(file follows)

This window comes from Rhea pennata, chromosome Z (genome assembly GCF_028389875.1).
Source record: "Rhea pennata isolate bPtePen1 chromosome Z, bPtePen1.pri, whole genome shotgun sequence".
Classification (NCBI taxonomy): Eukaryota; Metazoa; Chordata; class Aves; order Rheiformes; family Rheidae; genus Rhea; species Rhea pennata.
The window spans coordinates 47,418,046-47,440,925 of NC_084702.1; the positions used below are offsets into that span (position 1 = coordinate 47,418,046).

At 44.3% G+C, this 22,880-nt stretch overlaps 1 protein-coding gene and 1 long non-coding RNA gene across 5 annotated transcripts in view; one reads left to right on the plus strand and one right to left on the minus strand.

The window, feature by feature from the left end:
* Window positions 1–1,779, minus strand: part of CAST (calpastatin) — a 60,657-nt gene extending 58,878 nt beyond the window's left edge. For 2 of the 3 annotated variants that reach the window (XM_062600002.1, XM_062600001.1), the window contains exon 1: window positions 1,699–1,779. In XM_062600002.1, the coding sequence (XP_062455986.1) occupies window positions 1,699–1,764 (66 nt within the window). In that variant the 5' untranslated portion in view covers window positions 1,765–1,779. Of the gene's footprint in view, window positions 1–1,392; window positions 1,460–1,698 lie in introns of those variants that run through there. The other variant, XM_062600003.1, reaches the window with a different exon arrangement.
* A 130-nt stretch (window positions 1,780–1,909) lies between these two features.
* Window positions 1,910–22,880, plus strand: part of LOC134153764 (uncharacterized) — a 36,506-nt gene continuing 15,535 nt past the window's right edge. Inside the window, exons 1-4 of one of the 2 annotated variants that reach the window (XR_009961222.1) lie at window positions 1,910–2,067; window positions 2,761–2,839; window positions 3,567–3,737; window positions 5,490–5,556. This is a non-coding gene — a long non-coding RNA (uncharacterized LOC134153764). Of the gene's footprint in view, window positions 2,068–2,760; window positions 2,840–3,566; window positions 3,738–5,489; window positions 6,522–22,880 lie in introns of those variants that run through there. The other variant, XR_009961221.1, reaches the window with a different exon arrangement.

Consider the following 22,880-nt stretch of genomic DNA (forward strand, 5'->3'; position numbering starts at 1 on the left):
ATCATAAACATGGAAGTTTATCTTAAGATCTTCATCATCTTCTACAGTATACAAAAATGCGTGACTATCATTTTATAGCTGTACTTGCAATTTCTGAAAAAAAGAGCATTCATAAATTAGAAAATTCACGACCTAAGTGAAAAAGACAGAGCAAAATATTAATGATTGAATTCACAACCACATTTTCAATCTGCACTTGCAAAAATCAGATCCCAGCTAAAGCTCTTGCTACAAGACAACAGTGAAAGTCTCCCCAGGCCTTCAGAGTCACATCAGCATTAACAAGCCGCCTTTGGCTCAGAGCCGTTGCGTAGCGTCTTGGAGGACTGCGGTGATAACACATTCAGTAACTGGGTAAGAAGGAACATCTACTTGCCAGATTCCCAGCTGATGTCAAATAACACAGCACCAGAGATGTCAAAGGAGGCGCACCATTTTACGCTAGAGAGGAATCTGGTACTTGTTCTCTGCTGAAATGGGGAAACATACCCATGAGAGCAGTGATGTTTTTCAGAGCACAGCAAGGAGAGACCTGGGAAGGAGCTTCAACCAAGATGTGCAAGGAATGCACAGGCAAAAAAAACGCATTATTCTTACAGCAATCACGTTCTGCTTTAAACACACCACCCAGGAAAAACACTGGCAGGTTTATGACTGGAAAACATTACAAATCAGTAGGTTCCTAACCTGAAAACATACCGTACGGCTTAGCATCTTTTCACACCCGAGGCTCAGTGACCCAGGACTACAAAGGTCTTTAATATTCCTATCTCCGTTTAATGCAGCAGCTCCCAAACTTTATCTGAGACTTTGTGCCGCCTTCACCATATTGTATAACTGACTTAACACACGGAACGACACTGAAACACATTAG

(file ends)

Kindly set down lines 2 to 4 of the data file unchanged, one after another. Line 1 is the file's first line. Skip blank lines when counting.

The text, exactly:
Source record: "Rhea pennata isolate bPtePen1 chromosome Z, bPtePen1.pri, whole genome shotgun sequence".
Classification (NCBI taxonomy): Eukaryota; Metazoa; Chordata; class Aves; order Rheiformes; family Rheidae; genus Rhea; species Rhea pennata.
The window spans coordinates 47,418,046-47,440,925 of NC_084702.1; the positions used below are offsets into that span (position 1 = coordinate 47,418,046).